About the Spring Classics
The Spring Classics, also called the Monuments of Spring, are some of the most important races in the professional racing calendar. While the Tour de France or Giro d’Italia are usually the races we think of and that are the most well-known, it’s the Classics that really connect us back to the early days of cycling (indeed, some of the Spring Classics are descended from the first organized cycling races), and are the closest to the sports heart.
The Spring Classics are a series of one-day races, and are completely different than a 3-week long tour like the Tour de France. While the Tour is widely considered to be the most difficult sporting event in the world, the Spring Classics are widely considered to be some of the toughest sporting events in the world, and for good reason. Firstly, they are held in the Spring, when the weather in Europe is usually at its worst. It’s not unusual for there to be snow, rain, cold, and strong winds during the races. Secondly, they are very long, with the longest among them at over 290km in length (180 miles). Thirdly, many of them feature cobbles and very steep climbs, which are both physically and mentally demanding.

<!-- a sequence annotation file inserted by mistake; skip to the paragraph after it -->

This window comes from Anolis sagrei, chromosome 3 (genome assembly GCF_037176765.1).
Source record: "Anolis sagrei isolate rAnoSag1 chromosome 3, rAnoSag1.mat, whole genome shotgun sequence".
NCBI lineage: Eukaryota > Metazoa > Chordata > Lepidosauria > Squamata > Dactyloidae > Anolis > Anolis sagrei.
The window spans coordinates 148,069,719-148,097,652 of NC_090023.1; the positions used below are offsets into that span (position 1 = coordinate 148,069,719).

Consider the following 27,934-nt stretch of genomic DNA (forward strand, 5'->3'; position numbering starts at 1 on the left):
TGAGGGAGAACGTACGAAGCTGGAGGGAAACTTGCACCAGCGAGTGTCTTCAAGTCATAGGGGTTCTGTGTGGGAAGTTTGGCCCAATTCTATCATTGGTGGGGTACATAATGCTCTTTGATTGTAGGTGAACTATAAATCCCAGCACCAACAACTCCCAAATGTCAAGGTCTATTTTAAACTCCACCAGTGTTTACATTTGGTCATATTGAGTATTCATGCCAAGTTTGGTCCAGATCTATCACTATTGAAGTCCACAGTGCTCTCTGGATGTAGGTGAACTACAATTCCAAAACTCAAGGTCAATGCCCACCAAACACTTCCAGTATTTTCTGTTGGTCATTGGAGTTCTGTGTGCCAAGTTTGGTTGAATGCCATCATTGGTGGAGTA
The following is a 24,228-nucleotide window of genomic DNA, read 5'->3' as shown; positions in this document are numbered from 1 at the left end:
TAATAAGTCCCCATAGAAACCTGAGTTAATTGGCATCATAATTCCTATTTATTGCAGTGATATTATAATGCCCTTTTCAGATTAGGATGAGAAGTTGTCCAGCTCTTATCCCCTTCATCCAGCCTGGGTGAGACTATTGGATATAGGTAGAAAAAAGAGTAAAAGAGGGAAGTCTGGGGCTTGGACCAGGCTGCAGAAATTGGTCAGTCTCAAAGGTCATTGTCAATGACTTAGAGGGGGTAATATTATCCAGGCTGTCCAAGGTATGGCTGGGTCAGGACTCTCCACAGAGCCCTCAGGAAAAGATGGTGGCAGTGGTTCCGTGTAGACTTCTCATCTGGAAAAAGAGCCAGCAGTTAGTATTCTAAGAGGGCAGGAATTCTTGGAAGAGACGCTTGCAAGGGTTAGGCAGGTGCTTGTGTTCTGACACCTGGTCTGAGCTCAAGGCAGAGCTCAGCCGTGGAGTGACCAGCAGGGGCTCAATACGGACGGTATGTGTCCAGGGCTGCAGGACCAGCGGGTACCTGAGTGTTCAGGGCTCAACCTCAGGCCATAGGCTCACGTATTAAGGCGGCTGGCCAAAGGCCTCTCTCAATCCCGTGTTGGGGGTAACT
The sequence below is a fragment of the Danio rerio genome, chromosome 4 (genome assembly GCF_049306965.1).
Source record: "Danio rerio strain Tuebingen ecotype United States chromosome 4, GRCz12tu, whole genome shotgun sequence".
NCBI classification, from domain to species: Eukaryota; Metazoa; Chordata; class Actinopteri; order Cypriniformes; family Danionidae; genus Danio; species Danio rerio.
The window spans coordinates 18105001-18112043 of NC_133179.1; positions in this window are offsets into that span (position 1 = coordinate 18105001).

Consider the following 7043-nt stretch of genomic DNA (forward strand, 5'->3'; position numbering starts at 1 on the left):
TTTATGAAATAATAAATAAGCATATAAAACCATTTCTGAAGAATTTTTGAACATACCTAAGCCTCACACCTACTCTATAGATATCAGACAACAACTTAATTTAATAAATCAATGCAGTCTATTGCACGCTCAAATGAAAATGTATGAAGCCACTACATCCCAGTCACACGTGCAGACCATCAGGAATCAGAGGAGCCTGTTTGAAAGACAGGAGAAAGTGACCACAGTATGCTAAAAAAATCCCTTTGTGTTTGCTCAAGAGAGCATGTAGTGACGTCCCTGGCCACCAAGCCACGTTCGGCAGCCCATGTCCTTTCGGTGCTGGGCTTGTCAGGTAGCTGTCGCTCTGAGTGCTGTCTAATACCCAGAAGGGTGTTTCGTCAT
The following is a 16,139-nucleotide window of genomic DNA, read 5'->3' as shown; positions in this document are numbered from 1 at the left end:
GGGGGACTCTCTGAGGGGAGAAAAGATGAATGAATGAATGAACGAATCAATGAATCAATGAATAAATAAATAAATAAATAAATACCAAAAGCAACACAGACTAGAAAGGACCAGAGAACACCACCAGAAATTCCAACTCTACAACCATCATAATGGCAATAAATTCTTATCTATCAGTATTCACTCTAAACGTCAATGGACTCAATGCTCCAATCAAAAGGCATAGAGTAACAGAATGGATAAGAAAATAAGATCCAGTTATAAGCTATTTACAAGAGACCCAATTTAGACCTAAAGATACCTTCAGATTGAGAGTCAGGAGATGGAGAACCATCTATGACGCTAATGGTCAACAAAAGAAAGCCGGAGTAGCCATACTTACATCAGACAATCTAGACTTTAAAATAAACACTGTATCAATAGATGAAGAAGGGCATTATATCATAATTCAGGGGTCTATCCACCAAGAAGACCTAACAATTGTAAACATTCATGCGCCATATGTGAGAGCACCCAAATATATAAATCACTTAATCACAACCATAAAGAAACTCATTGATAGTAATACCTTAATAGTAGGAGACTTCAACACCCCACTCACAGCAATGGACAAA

The traditional Spring Classics are composed of 5 races, each with its own character and traditions.
1. Milan-San Remo, aka La Primavera (Italian: the first of spring) is usually held in mid-March. This is the longest of the classics races, at roughly 290km (180miles). The race is known for its length, tough hills, and extreme weather (the race was cut short in 2013 due to a blizzard). Of all the classics, this one most resembles a “regular” road race, and often comes down to a sprint finish.
2. Gent-Wevelgem is a Belgian race, and the first of the cobbled classics, usually held the weekend after Milan-San Remo. A mostly flat race, the route does include the famous Kemmelburg, a brutally steep cobbled climb that can be treacherous in the rain on the way up, and outright dangerous on the way down, and is usually where the races deciding moves are made.
3. Tour of Flanders (Flemish: Ronde van Vlaanderan) is a Belgian race celebrating its 101st anniversary in 2014, and is traditionally raced the around the first weekend of April. The race is held by some to be the toughest in the world, not because of its cobbles, but because of its layout. While the cobbles of Paris-Roubaix are worse, the Flanders course requires more changes of direction in the cobbled sections, which can be more dangerous, and all of the climbs—including the murderous Koppenberg—are cobbled as well.